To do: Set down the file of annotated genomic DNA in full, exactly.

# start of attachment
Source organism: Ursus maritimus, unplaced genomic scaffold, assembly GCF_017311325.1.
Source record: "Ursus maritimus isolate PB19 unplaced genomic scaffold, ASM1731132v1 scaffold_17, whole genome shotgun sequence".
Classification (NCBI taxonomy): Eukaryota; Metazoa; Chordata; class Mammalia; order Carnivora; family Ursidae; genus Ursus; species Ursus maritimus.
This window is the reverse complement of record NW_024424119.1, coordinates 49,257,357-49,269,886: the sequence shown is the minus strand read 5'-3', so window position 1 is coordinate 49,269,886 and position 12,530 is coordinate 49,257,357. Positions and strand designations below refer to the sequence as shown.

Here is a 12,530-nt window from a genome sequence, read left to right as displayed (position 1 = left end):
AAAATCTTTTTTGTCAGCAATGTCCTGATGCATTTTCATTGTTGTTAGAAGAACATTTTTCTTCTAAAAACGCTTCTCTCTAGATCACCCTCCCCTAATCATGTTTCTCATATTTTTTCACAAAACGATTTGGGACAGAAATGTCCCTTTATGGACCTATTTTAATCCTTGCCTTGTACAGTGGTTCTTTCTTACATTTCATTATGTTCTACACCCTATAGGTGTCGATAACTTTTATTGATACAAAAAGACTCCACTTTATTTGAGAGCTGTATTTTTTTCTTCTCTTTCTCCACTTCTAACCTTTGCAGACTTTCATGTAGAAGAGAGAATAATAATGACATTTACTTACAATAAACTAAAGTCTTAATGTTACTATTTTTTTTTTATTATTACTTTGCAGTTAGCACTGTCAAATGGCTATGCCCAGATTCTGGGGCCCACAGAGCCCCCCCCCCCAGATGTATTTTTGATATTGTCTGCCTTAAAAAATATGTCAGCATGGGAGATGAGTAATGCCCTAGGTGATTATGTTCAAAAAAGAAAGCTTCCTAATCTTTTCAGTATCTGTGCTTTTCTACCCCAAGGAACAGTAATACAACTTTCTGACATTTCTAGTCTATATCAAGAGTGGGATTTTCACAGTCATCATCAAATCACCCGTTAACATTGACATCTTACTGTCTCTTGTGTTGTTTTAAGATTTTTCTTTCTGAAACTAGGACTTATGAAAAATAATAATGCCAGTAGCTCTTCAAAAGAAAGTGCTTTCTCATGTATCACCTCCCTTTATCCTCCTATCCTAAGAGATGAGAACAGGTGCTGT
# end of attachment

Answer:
Source organism: Ursus maritimus, unplaced genomic scaffold, assembly GCF_017311325.1.
Source record: "Ursus maritimus isolate PB19 unplaced genomic scaffold, ASM1731132v1 scaffold_17, whole genome shotgun sequence".
Classification (NCBI taxonomy): Eukaryota; Metazoa; Chordata; class Mammalia; order Carnivora; family Ursidae; genus Ursus; species Ursus maritimus.
This window is the reverse complement of record NW_024424119.1, coordinates 49,257,357-49,269,886: the sequence shown is the minus strand read 5'-3', so window position 1 is coordinate 49,269,886 and position 12,530 is coordinate 49,257,357. Positions and strand designations below refer to the sequence as shown.

Here is a 12,530-nt window from a genome sequence, read left to right as displayed (position 1 = left end):
AAAATCTTTTTTGTCAGCAATGTCCTGATGCATTTTCATTGTTGTTAGAAGAACATTTTTCTTCTAAAAACGCTTCTCTCTAGATCACCCTCCCCTAATCATGTTTCTCATATTTTTTCACAAAACGATTTGGGACAGAAATGTCCCTTTATGGACCTATTTTAATCCTTGCCTTGTACAGTGGTTCTTTCTTACATTTCATTATGTTCTACACCCTATAGGTGTCGATAACTTTTATTGATACAAAAAGACTCCACTTTATTTGAGAGCTGTATTTTTTTCTTCTCTTTCTCCACTTCTAACCTTTGCAGACTTTCATGTAGAAGAGAGAATAATAATGACATTTACTTACAATAAACTAAAGTCTTAATGTTACTATTTTTTTTTTATTATTACTTTGCAGTTAGCACTGTCAAATGGCTATGCCCAGATTCTGGGGCCCACAGAGCCCCCCCCCCCAGATGTATTTTTGATATTGTCTGCCTTAAAAAATATGTCAGCATGGGAGATGAGTAATGCCCTAGGTGATTATGTTCAAAAAAGAAAGCTTCCTAATCTTTTCAGTATCTGTGCTTTTCTACCCCAAGGAACAGTAATACAACTTTCTGACATTTCTAGTCTATATCAAGAGTGGGATTTTCACAGTCATCATCAAATCACCCGTTAACATTGACATCTTACTGTCTCTTGTGTTGTTTTAAGATTTTTCTTTCTGAAACTAGGACTTATGAAAAATAATAATGCCAGTAGCTCTTCAAAAGAAAGTGCTTTCTCATGTATCACCTCCCTTTATCCTCCTATCCTAAGAGATGAGAACAGGTGCTGT